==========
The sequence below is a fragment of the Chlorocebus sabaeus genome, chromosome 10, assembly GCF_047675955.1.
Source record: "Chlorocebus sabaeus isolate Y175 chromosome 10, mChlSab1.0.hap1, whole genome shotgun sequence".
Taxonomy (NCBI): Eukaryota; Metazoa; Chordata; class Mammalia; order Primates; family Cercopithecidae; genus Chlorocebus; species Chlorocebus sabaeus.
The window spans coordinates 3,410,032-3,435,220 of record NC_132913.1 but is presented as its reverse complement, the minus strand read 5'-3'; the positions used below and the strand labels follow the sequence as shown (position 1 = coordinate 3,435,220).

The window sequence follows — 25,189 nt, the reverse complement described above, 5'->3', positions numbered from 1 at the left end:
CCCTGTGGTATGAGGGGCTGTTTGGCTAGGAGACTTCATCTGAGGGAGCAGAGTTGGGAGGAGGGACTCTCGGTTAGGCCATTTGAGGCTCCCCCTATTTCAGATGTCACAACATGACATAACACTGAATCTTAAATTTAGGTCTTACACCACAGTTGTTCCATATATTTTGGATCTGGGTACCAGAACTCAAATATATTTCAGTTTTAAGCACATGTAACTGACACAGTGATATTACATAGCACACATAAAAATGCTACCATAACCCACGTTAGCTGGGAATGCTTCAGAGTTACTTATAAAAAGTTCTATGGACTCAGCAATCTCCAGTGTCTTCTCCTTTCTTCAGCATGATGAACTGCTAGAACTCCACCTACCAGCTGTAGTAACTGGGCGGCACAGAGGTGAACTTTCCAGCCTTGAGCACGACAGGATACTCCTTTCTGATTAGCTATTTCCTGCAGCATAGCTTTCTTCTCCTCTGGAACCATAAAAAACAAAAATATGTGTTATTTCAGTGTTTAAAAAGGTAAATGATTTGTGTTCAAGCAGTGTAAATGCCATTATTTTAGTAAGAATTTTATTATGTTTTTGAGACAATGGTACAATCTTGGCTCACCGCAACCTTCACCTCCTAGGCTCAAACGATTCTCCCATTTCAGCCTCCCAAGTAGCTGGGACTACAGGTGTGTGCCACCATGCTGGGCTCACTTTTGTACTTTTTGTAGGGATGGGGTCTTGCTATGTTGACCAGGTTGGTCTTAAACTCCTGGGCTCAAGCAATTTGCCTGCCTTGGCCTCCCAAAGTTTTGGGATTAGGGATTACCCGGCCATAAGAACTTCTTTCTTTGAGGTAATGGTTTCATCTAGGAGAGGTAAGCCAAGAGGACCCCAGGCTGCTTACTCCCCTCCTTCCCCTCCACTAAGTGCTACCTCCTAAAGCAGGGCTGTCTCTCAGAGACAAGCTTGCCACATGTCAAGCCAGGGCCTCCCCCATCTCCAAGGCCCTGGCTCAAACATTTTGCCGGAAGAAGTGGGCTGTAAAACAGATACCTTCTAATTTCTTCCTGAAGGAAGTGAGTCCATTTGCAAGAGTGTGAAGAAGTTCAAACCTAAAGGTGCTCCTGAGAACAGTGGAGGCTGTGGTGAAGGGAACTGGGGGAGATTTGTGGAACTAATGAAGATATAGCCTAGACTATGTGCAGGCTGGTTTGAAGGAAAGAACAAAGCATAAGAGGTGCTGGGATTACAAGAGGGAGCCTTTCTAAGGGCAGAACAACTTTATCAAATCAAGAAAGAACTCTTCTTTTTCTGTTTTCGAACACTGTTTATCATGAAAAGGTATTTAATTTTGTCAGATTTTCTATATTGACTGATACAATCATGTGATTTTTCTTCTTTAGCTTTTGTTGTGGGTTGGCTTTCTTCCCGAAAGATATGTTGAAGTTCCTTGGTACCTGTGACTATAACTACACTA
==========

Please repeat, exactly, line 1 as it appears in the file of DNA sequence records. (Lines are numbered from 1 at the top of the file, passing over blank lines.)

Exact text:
The sequence below is a fragment of the Chlorocebus sabaeus genome, chromosome 10, assembly GCF_047675955.1.